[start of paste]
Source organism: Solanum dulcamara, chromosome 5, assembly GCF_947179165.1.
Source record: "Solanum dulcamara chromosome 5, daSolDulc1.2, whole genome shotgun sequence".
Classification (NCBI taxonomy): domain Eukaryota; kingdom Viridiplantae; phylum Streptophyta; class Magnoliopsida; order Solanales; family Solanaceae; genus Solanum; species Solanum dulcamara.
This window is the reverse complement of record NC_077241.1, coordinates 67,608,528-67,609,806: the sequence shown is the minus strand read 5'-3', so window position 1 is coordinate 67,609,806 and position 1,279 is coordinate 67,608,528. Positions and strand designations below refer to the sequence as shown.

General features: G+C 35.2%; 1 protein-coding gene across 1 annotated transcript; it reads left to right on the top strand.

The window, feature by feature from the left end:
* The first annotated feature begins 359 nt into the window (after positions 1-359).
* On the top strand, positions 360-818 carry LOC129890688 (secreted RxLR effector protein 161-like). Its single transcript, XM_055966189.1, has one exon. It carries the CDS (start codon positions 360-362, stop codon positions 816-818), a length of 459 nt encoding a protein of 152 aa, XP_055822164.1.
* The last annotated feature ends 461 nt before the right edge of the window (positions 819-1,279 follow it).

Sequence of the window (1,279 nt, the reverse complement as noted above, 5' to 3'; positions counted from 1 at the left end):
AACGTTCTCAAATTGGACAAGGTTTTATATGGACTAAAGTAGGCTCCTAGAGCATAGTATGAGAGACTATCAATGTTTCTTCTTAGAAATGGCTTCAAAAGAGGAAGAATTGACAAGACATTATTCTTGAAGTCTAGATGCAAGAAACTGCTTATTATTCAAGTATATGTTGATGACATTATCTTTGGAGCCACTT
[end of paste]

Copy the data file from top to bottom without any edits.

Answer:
Source organism: Solanum dulcamara, chromosome 5, assembly GCF_947179165.1.
Source record: "Solanum dulcamara chromosome 5, daSolDulc1.2, whole genome shotgun sequence".
Classification (NCBI taxonomy): domain Eukaryota; kingdom Viridiplantae; phylum Streptophyta; class Magnoliopsida; order Solanales; family Solanaceae; genus Solanum; species Solanum dulcamara.
This window is the reverse complement of record NC_077241.1, coordinates 67,608,528-67,609,806: the sequence shown is the minus strand read 5'-3', so window position 1 is coordinate 67,609,806 and position 1,279 is coordinate 67,608,528. Positions and strand designations below refer to the sequence as shown.

General features: G+C 35.2%; 1 protein-coding gene across 1 annotated transcript; it reads left to right on the top strand.

The window, feature by feature from the left end:
* The first annotated feature begins 359 nt into the window (after positions 1-359).
* On the top strand, positions 360-818 carry LOC129890688 (secreted RxLR effector protein 161-like). Its single transcript, XM_055966189.1, has one exon. It carries the CDS (start codon positions 360-362, stop codon positions 816-818), a length of 459 nt encoding a protein of 152 aa, XP_055822164.1.
* The last annotated feature ends 461 nt before the right edge of the window (positions 819-1,279 follow it).

Sequence of the window (1,279 nt, the reverse complement as noted above, 5' to 3'; positions counted from 1 at the left end):
AACGTTCTCAAATTGGACAAGGTTTTATATGGACTAAAGTAGGCTCCTAGAGCATAGTATGAGAGACTATCAATGTTTCTTCTTAGAAATGGCTTCAAAAGAGGAAGAATTGACAAGACATTATTCTTGAAGTCTAGATGCAAGAAACTGCTTATTATTCAAGTATATGTTGATGACATTATCTTTGGAGCCACTT